There’s no way to sugarcoat the situation: Losing a parent can be the most traumatic thing a child will ever experience. Although there’s enormous variation in the quality of parents and the relationship they have with a child, and this will determine the severity of its impact, when the bond to the deceased was strong, the death of a parent is hands-down the worst thing that could ever happen to a child. As stated by Aretha Franklin, who lost her mother at a very young age, “the pain of small children losing their mother defies description.”

The death of a parent & its effects on children

A child’s entire existence revolves around the care and attention of their primary caregivers. They are the people closest to a child who know them in ways few others can. They are a child’s primary advocate and often their sole means of social support. Parents are the gods of a a child’s universe. A youngster’s existence flows through them. When this important connection is severed, it’s as if children are left adrift in the wind, uncertain of who they are, where they fit in, who will love them, or how to go on existing in this suddenly chaotic world.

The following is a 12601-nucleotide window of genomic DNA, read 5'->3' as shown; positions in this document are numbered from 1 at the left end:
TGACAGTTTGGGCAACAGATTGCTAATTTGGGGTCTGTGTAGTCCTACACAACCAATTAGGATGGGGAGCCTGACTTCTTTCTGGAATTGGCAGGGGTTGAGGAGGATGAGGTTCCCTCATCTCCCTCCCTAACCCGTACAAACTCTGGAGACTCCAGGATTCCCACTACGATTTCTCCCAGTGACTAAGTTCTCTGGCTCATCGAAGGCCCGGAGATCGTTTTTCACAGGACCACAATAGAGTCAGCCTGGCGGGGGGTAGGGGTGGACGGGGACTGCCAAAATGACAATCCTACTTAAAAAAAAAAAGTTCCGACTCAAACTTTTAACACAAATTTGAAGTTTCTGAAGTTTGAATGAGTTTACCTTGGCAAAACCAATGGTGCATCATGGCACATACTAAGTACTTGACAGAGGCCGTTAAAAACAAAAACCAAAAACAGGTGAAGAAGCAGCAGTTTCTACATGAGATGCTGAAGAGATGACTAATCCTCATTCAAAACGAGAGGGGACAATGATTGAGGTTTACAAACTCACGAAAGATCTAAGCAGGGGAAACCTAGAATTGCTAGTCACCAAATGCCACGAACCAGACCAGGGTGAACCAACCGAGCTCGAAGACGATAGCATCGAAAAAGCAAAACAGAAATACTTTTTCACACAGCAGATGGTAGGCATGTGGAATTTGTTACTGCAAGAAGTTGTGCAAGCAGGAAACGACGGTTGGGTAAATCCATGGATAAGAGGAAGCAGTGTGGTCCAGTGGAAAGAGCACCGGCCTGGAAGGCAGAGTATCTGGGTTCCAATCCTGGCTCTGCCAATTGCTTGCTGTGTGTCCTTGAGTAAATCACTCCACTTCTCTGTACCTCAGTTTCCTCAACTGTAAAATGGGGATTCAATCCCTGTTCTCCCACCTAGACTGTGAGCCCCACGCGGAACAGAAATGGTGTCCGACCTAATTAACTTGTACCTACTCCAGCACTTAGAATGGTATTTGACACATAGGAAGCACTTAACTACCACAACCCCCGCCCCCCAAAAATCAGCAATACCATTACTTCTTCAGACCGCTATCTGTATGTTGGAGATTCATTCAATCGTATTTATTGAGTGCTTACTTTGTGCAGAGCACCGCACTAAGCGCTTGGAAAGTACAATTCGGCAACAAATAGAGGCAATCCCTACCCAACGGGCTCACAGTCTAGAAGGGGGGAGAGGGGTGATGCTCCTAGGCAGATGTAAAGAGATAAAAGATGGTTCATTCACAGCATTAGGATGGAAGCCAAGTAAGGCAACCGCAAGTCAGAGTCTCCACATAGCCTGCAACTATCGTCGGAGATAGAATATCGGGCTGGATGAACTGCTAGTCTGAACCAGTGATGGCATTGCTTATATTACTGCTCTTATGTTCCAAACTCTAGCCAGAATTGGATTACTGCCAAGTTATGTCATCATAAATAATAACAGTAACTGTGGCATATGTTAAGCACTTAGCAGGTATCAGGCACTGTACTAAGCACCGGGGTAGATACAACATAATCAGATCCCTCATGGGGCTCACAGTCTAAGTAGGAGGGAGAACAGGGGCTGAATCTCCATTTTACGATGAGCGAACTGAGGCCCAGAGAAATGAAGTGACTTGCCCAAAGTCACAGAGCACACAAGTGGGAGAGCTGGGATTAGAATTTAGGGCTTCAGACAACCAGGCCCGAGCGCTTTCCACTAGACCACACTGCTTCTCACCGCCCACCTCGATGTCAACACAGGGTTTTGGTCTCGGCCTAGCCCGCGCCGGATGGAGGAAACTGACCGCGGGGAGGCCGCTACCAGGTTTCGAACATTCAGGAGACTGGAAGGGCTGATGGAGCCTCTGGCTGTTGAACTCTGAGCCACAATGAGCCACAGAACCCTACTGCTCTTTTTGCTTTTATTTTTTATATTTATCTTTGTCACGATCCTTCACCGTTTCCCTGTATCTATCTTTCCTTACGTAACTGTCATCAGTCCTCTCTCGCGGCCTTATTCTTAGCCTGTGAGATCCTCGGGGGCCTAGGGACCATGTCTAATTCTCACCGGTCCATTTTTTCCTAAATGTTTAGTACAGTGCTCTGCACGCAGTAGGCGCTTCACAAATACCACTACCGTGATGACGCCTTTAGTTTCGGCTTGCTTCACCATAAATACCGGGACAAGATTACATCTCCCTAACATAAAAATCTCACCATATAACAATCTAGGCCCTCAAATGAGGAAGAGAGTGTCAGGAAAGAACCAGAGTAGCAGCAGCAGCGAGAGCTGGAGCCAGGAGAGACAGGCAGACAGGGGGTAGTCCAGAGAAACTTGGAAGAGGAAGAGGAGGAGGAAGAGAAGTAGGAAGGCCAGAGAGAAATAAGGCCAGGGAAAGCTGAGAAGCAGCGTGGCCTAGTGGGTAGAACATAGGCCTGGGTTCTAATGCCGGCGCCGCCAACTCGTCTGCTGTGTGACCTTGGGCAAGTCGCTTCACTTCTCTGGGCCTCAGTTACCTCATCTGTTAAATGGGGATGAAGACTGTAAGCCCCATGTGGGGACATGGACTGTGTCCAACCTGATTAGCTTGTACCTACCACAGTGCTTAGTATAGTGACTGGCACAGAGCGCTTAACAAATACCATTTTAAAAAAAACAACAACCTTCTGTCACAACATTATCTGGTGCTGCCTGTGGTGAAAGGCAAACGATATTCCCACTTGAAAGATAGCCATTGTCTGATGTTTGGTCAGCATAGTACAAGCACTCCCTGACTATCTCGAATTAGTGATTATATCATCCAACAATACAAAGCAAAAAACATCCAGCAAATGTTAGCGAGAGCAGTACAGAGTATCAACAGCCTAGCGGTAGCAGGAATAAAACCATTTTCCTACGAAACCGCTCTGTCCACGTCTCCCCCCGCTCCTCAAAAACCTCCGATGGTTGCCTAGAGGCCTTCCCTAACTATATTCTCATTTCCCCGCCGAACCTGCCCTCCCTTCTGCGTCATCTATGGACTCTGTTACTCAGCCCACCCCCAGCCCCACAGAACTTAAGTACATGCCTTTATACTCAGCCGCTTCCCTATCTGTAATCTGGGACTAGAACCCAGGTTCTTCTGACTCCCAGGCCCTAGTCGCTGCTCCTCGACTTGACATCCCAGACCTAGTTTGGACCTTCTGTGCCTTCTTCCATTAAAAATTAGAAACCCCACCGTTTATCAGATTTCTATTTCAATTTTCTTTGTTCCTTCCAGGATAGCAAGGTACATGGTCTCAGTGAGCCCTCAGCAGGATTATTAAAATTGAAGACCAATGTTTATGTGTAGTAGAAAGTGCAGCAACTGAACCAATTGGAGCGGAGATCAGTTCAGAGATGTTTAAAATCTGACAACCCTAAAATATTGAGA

Parental loss deprives children of an enormously significant source of affection and emotional support at the very time when they need it most. (Tremblay & Israel, 1998) On top of this it’s quite common for the remaining parent (if there is one) to be overwhelmed with their own grief and suffering from depression. This tends to leave their remaining caregiver lethargic, distant, and less responsive. (Worden, 1996) As Vanessa Bryant remarks, a few people have said that when one parent dies, their surviving parent died to, even though they were physically present.” (Leonard, 2021) Which means not only is a child left struggling with their own grief, but they may have to cope with a surviving parent who has largely checked out of their life as well. Together it’s as big a blow to a child’s foundation in life as one can muster, aside from being removed from the home and placed in foster care.

The degree to which children are impacted by the death of a parent will depend on a number of key variables:

  • The quality of the relationship they had with the deceased parent.

  • The quality of the bond they have with their surviving parent (assuming there is one)

  • The degree to which a child has developed pre-existing bonds with other caregivers, such as grandparents, aunts, uncles, and so forth.

  • The level of pathology in the surviving parent